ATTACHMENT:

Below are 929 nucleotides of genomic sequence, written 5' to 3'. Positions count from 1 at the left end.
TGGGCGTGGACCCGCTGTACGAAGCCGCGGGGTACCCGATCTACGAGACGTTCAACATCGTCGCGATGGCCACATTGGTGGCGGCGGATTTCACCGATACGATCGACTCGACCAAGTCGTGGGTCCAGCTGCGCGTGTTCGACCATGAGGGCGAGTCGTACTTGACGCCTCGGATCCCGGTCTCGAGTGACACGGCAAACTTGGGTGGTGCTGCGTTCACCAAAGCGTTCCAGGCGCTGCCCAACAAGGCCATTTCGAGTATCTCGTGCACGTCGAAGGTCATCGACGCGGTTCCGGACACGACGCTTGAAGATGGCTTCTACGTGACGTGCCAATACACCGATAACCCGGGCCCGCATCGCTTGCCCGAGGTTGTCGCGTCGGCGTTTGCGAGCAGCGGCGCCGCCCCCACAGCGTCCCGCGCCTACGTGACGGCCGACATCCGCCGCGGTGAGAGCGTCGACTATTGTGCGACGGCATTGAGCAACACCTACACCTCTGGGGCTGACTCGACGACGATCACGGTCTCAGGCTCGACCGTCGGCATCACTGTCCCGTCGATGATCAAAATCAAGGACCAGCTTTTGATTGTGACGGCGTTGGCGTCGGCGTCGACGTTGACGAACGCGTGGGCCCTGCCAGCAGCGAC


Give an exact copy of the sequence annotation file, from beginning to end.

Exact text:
Below are 929 nucleotides of genomic sequence, written 5' to 3'. Positions count from 1 at the left end.
TGGGCGTGGACCCGCTGTACGAAGCCGCGGGGTACCCGATCTACGAGACGTTCAACATCGTCGCGATGGCCACATTGGTGGCGGCGGATTTCACCGATACGATCGACTCGACCAAGTCGTGGGTCCAGCTGCGCGTGTTCGACCATGAGGGCGAGTCGTACTTGACGCCTCGGATCCCGGTCTCGAGTGACACGGCAAACTTGGGTGGTGCTGCGTTCACCAAAGCGTTCCAGGCGCTGCCCAACAAGGCCATTTCGAGTATCTCGTGCACGTCGAAGGTCATCGACGCGGTTCCGGACACGACGCTTGAAGATGGCTTCTACGTGACGTGCCAATACACCGATAACCCGGGCCCGCATCGCTTGCCCGAGGTTGTCGCGTCGGCGTTTGCGAGCAGCGGCGCCGCCCCCACAGCGTCCCGCGCCTACGTGACGGCCGACATCCGCCGCGGTGAGAGCGTCGACTATTGTGCGACGGCATTGAGCAACACCTACACCTCTGGGGCTGACTCGACGACGATCACGGTCTCAGGCTCGACCGTCGGCATCACTGTCCCGTCGATGATCAAAATCAAGGACCAGCTTTTGATTGTGACGGCGTTGGCGTCGGCGTCGACGTTGACGAACGCGTGGGCCCTGCCAGCAGCGAC